How to make a simple photo editing workflow

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The trouble with photo editing is that there are So. Many. Options. Sometimes I don’t want to even spend any time doing it because it feels like such a time suck trying out every filter ever, or playing with every tool. But the truth is, it’s a necessity.  It’s rare that an image needs no edits.

So here’s what I do to create a workflow that works for me, so that when I’m photo editing, I go through a series of pre-determined steps, and don’t spend an hour trying on every technique.

Note: I’m not a professional photographer or photo editor.  If you are one, you know more than me, and I’m not trying to say that you don’t. I take photos with my smartphone and use mostly free photo editing apps. If you’re like me and just need great photos for various projects (wall art, greeting cards, gifts, blog posts, etch), but aren’t a pro, these ideas might help.

Step 1- Play
When you find out about a new editor or program, just get in there and play with it.  Set aside a large chunk of time (1-2 hours) and PLAY!  Have fun! Grab some of your favorite photos, make copies, and start trying out all the cool stuff that the app offers.  Take note of what filters you like and what features are particularly useful.

Step 2- Identify the most useful and most loved features
If you could only use one filter which one would it be?  What is it that makes a photo successful to you, and how will this app get you there? Write these down if you have to.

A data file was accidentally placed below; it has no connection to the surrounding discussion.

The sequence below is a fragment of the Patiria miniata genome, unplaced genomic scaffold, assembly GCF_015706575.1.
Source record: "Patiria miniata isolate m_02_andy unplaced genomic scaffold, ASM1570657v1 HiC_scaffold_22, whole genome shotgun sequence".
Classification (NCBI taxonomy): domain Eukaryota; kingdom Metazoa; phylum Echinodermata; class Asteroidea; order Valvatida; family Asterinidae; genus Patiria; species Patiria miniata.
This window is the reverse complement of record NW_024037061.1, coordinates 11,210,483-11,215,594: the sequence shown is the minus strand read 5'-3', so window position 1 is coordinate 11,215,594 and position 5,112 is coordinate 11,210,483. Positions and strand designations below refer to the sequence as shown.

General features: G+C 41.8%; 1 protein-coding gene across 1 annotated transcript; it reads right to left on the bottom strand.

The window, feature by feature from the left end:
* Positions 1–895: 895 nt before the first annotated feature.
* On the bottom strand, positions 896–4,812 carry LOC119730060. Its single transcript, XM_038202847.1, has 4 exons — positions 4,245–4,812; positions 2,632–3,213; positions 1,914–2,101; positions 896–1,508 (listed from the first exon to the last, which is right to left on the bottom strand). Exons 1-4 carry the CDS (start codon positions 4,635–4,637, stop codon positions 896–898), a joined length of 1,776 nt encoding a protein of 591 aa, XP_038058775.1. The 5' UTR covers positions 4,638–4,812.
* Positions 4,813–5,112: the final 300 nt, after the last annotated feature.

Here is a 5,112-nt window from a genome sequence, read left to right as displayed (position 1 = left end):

Step 3- create a process or workflow
Now that you know your favorite tools, create a process (workflow) that implements those.  For example, with my phone’s photo editing features my workflow looks something like this:

  1. Auto adjust
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  2. Crop to 4:3 ratio
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  3. Apply a filter (I typically choose from my 4 favorites out of 10 the app offers)
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  4. Increase the clarity
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  5. Save

That’s it. I do it that way every single time.  And I don’t have to think about much or make any decisions except what filter I’m choosing. That means I can usually make my edits right away, which is really the only way they’ll get done.

What do you think? Would this work for you?  In a future post I’ll share more details about my favorite photo editing apps and the workflows I use on each one.

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One thought on “How to make a simple photo editing workflow

  1. Pingback: Nokia Creative Studio, My Photo Editing Workflow | sometimes she blogs

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